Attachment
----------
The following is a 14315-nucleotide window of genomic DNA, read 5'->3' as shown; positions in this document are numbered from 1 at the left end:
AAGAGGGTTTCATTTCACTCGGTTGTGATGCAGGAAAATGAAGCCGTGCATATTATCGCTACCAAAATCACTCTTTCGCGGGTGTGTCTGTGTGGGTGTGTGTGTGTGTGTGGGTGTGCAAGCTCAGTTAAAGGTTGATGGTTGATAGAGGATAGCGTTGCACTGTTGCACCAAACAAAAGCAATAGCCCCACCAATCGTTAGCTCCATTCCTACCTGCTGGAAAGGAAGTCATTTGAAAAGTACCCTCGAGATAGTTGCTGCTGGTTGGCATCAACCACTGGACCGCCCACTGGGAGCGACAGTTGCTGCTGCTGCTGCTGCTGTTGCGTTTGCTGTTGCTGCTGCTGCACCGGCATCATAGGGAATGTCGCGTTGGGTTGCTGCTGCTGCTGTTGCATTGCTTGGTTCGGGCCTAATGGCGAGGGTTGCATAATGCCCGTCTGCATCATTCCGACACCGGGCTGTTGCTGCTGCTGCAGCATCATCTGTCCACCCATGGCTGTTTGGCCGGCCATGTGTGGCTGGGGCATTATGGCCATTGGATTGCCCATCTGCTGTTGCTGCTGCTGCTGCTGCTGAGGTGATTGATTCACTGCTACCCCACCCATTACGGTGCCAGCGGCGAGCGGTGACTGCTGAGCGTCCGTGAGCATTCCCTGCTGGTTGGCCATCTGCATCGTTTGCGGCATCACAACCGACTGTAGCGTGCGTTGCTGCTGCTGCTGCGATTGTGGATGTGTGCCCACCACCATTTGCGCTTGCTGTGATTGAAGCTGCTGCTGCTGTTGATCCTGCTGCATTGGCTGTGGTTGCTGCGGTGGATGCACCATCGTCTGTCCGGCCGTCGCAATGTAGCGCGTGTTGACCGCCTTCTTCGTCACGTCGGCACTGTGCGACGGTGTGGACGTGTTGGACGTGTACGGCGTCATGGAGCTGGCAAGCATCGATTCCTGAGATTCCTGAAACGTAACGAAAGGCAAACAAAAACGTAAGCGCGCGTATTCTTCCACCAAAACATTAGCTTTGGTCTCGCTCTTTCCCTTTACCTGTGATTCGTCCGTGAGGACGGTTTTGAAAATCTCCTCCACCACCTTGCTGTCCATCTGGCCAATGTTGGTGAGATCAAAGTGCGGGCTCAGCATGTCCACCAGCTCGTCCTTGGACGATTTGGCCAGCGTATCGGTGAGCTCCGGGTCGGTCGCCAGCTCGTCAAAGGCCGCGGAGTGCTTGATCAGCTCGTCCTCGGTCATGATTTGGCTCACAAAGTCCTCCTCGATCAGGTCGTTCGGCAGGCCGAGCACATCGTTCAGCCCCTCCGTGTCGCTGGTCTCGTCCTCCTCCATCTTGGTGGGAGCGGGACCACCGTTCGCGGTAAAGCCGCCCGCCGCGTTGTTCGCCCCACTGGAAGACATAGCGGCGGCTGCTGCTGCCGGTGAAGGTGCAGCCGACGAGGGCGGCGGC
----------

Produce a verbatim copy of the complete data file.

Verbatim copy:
The following is a 14315-nucleotide window of genomic DNA, read 5'->3' as shown; positions in this document are numbered from 1 at the left end:
AAGAGGGTTTCATTTCACTCGGTTGTGATGCAGGAAAATGAAGCCGTGCATATTATCGCTACCAAAATCACTCTTTCGCGGGTGTGTCTGTGTGGGTGTGTGTGTGTGTGTGGGTGTGCAAGCTCAGTTAAAGGTTGATGGTTGATAGAGGATAGCGTTGCACTGTTGCACCAAACAAAAGCAATAGCCCCACCAATCGTTAGCTCCATTCCTACCTGCTGGAAAGGAAGTCATTTGAAAAGTACCCTCGAGATAGTTGCTGCTGGTTGGCATCAACCACTGGACCGCCCACTGGGAGCGACAGTTGCTGCTGCTGCTGCTGCTGTTGCGTTTGCTGTTGCTGCTGCTGCACCGGCATCATAGGGAATGTCGCGTTGGGTTGCTGCTGCTGCTGTTGCATTGCTTGGTTCGGGCCTAATGGCGAGGGTTGCATAATGCCCGTCTGCATCATTCCGACACCGGGCTGTTGCTGCTGCTGCAGCATCATCTGTCCACCCATGGCTGTTTGGCCGGCCATGTGTGGCTGGGGCATTATGGCCATTGGATTGCCCATCTGCTGTTGCTGCTGCTGCTGCTGCTGAGGTGATTGATTCACTGCTACCCCACCCATTACGGTGCCAGCGGCGAGCGGTGACTGCTGAGCGTCCGTGAGCATTCCCTGCTGGTTGGCCATCTGCATCGTTTGCGGCATCACAACCGACTGTAGCGTGCGTTGCTGCTGCTGCTGCGATTGTGGATGTGTGCCCACCACCATTTGCGCTTGCTGTGATTGAAGCTGCTGCTGCTGTTGATCCTGCTGCATTGGCTGTGGTTGCTGCGGTGGATGCACCATCGTCTGTCCGGCCGTCGCAATGTAGCGCGTGTTGACCGCCTTCTTCGTCACGTCGGCACTGTGCGACGGTGTGGACGTGTTGGACGTGTACGGCGTCATGGAGCTGGCAAGCATCGATTCCTGAGATTCCTGAAACGTAACGAAAGGCAAACAAAAACGTAAGCGCGCGTATTCTTCCACCAAAACATTAGCTTTGGTCTCGCTCTTTCCCTTTACCTGTGATTCGTCCGTGAGGACGGTTTTGAAAATCTCCTCCACCACCTTGCTGTCCATCTGGCCAATGTTGGTGAGATCAAAGTGCGGGCTCAGCATGTCCACCAGCTCGTCCTTGGACGATTTGGCCAGCGTATCGGTGAGCTCCGGGTCGGTCGCCAGCTCGTCAAAGGCCGCGGAGTGCTTGATCAGCTCGTCCTCGGTCATGATTTGGCTCACAAAGTCCTCCTCGATCAGGTCGTTCGGCAGGCCGAGCACATCGTTCAGCCCCTCCGTGTCGCTGGTCTCGTCCTCCTCCATCTTGGTGGGAGCGGGACCACCGTTCGCGGTAAAGCCGCCCGCCGCGTTGTTCGCCCCACTGGAAGACATAGCGGCGGCTGCTGCTGCCGGTGAAGGTGCAGCCGACGAGGGCGGCGGC